China readies to launch first mission to the far side of the Moon

By Digit NewsDesk | Updated 7 Dec 2018
China readies to launch first mission to the far side of the Moon
  • No space agency has yet launched a mission to land on the far side of the moon, but China is set to change that with its Chang'e 4 mission, slated to launch on December 7, 2018

China is gearing up for its next mission to the Moon, one where the country will launch a probe that will land on the far side of the Moon. The mission is slated to take off on Friday. This is the first-ever mission to the far side of the Moon and could result in a treasure trove of new knowledge about the lunar surface.

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The mission is to have the lander and rover of the Chang’e 4 land in the Moon’s South Pole-Aitken basin to study the surface and sub-surface structure within the rover’s travel path. Landing in the Von Kármán Crater, the Chang’e lander and rover are carrying a plethora of scientific equipment. The primary objective of the mission is to conduct a low-frequency radio-astronomical study of the lunar surface. The far side of the Moon is always facing away from the Earth, meaning it has been shielded from the interference due to Earth’s Ionosphere and any man-made radio frequency. This means that the nature of the far side of the moon could offer a completely different data set with regards to its composition. This is why the mission also aims to study the mineralogical and topographical composition of the surface.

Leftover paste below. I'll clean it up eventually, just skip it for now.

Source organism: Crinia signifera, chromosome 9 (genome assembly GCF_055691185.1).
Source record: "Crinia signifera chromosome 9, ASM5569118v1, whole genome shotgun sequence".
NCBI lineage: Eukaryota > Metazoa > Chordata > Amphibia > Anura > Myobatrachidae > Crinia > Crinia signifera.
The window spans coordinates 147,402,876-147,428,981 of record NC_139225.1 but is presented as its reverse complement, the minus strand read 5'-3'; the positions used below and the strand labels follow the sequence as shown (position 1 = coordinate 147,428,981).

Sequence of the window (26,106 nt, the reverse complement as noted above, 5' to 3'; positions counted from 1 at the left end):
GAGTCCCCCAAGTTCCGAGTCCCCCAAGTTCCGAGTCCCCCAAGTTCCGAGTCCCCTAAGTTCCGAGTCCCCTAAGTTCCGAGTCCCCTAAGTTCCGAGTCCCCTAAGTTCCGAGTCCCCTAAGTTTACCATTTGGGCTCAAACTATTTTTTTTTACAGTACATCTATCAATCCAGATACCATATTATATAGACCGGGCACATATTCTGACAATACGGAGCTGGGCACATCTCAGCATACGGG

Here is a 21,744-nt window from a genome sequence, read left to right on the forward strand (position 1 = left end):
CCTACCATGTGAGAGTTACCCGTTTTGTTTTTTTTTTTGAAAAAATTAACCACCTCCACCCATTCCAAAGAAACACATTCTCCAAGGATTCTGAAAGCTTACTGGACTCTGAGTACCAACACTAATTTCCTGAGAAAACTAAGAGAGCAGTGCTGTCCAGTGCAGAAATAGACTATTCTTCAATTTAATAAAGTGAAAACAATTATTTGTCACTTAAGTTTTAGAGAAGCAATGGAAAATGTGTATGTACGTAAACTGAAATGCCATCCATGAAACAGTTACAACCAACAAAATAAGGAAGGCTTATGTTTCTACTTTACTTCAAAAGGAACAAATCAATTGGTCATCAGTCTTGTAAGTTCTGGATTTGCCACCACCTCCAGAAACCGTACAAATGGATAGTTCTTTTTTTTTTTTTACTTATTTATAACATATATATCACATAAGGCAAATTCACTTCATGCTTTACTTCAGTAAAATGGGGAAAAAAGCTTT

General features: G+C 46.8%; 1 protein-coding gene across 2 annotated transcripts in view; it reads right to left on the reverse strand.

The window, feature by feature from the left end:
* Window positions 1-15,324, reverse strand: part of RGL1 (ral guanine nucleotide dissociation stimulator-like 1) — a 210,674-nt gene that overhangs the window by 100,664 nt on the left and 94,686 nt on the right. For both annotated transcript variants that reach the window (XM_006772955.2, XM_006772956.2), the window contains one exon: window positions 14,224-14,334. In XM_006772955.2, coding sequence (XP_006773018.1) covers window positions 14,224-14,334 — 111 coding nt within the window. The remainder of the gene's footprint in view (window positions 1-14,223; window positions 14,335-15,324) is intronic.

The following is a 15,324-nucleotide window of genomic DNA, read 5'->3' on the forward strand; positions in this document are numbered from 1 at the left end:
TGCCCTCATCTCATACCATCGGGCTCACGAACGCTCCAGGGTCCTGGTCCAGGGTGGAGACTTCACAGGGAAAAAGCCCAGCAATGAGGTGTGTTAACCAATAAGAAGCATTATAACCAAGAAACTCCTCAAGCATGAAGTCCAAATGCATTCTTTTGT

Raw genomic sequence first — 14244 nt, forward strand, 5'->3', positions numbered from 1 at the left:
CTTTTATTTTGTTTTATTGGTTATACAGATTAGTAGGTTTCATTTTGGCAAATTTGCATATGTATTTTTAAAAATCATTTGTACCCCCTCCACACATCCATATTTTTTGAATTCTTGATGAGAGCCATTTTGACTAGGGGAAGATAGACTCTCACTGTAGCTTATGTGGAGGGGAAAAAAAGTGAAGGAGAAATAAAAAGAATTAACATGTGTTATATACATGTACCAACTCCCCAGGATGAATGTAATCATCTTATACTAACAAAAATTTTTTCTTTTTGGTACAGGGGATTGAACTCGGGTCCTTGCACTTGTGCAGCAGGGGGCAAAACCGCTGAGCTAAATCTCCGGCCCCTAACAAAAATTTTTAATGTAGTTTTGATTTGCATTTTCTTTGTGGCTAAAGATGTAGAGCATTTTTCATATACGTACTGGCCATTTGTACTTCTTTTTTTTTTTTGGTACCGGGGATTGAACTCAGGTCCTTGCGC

In order to achieve its mission objectives, the Chang’e will utilise a host of scientific equipment. The Chang'e 4 lander is equipped with a Landing Camera (LCAM), a Terrain Camera (TCAM), a Low-Frequency Spectrometer (LFS). It also carries the Lunar Lander Neutrons and Dosimetry (LND) which was provided by Germany. The rover too has a number of instruments on board. It will carry a Panoramic Camera (PCAM), a Lunar Penetrating Radar (LPR), a Visible and Near-Infrared Imaging Spectrometer (VNIS), and an Advanced Small Analyzer for Neutrals (ASAN), which was provided by Sweden. While all equipment has been inherited from previous missions, the Low-Frequency Spectrometer was specially developed indigenously for the Chang’e 4 mission.

Lastly, the mission will also carry a biological payload; a 3-kilogram tin made from special aluminium alloy materials that will contain potato seeds and Arabidopsis, a small flowering plant related to cabbage and mustard. It may also tote silkworm eggs.

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